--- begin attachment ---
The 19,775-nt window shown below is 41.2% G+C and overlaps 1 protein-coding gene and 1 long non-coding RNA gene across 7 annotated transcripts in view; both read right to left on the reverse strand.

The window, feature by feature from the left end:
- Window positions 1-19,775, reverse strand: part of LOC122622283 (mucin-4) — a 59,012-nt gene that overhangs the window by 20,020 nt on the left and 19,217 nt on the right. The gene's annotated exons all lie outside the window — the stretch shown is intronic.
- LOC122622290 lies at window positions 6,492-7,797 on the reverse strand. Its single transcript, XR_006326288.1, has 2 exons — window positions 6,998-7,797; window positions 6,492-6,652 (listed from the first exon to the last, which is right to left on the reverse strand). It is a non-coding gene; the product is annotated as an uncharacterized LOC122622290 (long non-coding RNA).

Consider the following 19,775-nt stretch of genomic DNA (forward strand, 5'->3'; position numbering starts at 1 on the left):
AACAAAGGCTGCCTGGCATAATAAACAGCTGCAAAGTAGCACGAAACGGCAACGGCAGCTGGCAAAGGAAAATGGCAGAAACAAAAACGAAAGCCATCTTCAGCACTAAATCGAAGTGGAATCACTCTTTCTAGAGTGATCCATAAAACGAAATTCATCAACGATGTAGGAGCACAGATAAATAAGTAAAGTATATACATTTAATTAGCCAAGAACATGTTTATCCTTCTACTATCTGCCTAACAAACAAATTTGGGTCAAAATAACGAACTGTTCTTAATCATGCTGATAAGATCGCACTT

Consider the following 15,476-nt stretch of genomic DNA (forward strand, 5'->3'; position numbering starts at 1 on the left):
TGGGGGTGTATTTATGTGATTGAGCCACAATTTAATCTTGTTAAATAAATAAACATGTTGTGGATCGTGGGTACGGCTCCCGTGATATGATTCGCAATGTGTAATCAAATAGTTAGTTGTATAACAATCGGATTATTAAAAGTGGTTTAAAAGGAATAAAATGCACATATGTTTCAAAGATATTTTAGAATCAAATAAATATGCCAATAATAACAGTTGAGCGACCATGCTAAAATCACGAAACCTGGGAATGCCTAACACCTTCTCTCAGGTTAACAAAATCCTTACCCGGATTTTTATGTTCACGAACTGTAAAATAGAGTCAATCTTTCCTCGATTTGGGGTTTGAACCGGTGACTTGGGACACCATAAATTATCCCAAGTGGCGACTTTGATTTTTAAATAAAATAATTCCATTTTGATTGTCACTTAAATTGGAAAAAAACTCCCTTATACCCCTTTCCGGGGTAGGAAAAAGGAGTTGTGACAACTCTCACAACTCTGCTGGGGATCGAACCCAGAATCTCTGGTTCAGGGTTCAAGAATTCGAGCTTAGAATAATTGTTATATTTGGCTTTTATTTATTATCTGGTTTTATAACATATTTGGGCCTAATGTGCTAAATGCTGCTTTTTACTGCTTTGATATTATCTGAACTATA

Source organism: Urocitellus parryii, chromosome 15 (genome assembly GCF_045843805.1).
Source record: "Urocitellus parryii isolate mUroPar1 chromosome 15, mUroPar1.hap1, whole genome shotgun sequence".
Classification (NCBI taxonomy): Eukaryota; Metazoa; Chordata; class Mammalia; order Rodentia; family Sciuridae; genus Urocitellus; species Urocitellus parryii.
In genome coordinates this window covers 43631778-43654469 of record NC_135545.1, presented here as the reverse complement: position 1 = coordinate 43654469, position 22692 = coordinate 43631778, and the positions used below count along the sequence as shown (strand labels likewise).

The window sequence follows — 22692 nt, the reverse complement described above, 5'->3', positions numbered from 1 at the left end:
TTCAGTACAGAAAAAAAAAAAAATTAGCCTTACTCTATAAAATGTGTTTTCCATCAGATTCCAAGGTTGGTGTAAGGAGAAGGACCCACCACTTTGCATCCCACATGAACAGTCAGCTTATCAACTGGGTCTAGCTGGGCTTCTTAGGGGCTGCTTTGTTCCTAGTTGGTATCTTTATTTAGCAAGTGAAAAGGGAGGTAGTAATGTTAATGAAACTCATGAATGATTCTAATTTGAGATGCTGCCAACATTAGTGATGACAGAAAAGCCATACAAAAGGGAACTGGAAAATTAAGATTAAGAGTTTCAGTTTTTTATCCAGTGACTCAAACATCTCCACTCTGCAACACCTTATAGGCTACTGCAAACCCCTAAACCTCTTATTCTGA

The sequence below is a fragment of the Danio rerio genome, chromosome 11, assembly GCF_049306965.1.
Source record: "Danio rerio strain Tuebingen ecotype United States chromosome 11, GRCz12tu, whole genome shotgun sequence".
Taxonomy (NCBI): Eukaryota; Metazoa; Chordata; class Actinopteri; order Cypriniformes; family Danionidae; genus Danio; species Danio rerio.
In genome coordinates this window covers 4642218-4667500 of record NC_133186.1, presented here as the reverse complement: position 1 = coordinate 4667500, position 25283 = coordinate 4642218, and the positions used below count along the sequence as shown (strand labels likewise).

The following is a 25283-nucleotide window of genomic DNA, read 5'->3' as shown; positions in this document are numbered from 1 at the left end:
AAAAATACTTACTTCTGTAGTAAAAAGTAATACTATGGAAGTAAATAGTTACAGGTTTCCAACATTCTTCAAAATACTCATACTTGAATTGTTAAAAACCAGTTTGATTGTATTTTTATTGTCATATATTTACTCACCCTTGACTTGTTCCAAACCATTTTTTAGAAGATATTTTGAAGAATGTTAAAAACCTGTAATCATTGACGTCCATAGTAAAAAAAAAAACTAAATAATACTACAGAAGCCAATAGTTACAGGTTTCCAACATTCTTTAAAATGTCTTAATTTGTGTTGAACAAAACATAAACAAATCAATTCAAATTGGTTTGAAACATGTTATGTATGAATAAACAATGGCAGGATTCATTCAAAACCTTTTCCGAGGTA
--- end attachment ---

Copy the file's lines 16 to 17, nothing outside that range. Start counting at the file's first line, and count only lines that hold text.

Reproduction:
Source record: "Danio rerio strain Tuebingen ecotype United States chromosome 11, GRCz12tu, whole genome shotgun sequence".
Taxonomy (NCBI): Eukaryota; Metazoa; Chordata; class Actinopteri; order Cypriniformes; family Danionidae; genus Danio; species Danio rerio.